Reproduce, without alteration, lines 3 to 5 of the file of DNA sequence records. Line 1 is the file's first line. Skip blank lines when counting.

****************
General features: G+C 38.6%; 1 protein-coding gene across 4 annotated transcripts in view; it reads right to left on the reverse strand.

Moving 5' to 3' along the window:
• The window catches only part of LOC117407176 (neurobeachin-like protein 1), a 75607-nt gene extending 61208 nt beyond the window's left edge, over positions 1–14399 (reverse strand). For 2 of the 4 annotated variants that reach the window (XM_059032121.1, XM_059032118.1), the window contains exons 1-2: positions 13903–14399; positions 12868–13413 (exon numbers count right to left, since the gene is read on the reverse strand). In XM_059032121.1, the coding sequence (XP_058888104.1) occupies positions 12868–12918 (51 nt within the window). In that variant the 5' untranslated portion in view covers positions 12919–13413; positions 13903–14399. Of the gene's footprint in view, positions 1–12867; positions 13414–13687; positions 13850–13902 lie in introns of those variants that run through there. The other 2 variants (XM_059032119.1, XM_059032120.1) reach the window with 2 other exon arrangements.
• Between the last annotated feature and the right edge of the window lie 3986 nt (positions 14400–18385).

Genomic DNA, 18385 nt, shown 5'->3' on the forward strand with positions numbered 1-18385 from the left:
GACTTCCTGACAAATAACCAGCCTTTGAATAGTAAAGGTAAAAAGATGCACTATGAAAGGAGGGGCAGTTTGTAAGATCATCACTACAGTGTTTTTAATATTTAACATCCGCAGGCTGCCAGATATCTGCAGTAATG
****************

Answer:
• The window catches only part of LOC117407176 (neurobeachin-like protein 1), a 75607-nt gene extending 61208 nt beyond the window's left edge, over positions 1–14399 (reverse strand). For 2 of the 4 annotated variants that reach the window (XM_059032121.1, XM_059032118.1), the window contains exons 1-2: positions 13903–14399; positions 12868–13413 (exon numbers count right to left, since the gene is read on the reverse strand). In XM_059032121.1, the coding sequence (XP_058888104.1) occupies positions 12868–12918 (51 nt within the window). In that variant the 5' untranslated portion in view covers positions 12919–13413; positions 13903–14399. Of the gene's footprint in view, positions 1–12867; positions 13414–13687; positions 13850–13902 lie in introns of those variants that run through there. The other 2 variants (XM_059032119.1, XM_059032120.1) reach the window with 2 other exon arrangements.
• Between the last annotated feature and the right edge of the window lie 3986 nt (positions 14400–18385).

Genomic DNA, 18385 nt, shown 5'->3' on the forward strand with positions numbered 1-18385 from the left: